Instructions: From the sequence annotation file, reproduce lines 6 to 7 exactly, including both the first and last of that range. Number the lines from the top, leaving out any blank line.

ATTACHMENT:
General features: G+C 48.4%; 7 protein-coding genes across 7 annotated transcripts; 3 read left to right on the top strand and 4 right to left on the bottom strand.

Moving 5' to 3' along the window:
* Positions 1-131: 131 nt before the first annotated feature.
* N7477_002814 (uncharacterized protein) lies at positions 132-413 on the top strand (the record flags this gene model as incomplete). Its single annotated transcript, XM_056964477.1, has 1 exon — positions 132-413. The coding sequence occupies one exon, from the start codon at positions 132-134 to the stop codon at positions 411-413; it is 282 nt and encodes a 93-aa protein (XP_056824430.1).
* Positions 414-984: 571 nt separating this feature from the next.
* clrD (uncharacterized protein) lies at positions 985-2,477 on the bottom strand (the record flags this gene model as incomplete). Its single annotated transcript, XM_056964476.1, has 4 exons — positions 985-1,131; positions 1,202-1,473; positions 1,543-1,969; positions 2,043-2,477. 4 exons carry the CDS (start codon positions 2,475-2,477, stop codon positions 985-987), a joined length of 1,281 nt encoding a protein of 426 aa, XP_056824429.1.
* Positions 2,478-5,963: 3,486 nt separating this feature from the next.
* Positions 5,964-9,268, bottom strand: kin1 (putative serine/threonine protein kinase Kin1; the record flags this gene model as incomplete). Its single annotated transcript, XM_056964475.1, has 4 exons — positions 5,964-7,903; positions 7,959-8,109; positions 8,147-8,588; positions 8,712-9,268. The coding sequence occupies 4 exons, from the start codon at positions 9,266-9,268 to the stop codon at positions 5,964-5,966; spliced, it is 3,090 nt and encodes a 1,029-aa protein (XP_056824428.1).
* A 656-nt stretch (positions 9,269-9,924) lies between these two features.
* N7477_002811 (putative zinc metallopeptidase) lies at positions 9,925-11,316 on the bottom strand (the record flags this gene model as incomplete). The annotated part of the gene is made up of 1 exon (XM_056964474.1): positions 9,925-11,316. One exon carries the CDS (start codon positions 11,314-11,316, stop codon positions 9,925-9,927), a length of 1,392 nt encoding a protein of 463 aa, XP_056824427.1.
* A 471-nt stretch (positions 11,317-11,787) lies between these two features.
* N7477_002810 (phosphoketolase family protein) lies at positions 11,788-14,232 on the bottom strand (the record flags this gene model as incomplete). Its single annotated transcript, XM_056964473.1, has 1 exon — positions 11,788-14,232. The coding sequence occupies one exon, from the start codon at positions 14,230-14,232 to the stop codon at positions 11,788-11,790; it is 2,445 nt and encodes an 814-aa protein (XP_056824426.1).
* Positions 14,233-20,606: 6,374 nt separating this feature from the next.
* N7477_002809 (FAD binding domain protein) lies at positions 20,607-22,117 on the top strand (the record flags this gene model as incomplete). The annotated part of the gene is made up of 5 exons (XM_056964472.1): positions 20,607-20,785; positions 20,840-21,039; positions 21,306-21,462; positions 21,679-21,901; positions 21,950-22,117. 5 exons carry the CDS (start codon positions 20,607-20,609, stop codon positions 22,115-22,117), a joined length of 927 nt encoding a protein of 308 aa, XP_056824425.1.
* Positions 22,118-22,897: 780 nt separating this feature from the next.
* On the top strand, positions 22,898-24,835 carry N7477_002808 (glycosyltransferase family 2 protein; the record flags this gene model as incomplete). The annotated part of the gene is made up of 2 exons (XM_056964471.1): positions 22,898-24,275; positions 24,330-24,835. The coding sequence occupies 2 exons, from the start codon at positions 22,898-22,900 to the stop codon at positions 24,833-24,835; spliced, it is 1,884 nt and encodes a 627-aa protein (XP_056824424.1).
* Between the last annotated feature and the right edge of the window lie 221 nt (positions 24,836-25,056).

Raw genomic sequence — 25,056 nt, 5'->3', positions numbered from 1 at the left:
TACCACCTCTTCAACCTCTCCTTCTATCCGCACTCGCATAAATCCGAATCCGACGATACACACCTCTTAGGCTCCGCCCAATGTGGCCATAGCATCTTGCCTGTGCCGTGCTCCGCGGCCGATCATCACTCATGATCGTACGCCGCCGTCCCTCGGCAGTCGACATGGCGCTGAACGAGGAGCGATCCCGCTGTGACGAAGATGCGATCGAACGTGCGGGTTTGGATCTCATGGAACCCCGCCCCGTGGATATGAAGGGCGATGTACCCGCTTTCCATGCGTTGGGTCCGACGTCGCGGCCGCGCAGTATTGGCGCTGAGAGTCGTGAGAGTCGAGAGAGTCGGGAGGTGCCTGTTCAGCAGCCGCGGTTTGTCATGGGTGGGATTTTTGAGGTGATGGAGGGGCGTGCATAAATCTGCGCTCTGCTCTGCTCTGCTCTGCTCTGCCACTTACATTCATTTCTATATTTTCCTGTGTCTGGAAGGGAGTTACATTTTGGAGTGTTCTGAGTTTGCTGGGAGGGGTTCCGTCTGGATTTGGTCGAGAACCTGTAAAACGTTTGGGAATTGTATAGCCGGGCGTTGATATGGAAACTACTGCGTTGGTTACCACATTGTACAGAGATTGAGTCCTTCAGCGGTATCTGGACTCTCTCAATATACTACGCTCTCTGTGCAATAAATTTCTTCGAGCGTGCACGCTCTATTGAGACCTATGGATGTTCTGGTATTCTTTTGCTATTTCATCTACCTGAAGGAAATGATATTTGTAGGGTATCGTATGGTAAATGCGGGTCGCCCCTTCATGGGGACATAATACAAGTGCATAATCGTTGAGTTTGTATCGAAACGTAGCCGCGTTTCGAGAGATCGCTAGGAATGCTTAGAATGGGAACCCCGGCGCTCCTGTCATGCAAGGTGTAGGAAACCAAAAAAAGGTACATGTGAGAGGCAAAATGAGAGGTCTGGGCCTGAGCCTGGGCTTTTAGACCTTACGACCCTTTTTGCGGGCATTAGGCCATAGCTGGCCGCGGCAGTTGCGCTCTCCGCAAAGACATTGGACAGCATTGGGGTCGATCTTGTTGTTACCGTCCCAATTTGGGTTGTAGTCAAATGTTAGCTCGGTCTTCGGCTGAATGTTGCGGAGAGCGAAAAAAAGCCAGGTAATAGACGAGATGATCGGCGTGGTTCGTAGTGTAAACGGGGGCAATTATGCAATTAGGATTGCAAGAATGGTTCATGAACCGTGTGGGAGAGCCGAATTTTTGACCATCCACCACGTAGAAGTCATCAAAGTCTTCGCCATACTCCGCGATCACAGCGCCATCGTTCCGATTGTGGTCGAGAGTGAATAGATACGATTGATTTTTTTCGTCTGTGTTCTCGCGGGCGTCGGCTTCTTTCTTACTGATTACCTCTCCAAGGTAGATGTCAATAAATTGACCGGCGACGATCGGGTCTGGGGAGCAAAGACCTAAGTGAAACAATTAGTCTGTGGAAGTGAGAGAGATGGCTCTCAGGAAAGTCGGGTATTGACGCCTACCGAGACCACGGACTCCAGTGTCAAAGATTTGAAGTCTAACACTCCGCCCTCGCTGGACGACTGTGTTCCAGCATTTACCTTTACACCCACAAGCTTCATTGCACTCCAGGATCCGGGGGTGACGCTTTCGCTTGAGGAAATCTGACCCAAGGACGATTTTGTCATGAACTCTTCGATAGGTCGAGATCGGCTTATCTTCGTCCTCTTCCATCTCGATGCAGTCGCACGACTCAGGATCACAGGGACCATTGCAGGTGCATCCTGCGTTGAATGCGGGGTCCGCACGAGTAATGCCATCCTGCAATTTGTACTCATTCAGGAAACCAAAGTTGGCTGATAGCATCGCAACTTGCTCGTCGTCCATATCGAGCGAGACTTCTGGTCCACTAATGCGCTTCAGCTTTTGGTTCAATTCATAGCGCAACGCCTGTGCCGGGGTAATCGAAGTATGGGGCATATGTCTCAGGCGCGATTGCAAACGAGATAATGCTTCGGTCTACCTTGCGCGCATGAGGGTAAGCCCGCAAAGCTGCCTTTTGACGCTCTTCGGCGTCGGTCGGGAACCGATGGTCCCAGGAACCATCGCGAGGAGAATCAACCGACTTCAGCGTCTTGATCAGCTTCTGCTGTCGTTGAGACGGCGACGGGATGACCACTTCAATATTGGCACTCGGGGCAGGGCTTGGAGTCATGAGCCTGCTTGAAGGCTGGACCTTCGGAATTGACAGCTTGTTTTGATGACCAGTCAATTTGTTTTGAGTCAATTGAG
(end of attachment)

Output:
* clrD (uncharacterized protein) lies at positions 985-2,477 on the bottom strand (the record flags this gene model as incomplete). Its single annotated transcript, XM_056964476.1, has 4 exons — positions 985-1,131; positions 1,202-1,473; positions 1,543-1,969; positions 2,043-2,477. 4 exons carry the CDS (start codon positions 2,475-2,477, stop codon positions 985-987), a joined length of 1,281 nt encoding a protein of 426 aa, XP_056824429.1.
* Positions 2,478-5,963: 3,486 nt separating this feature from the next.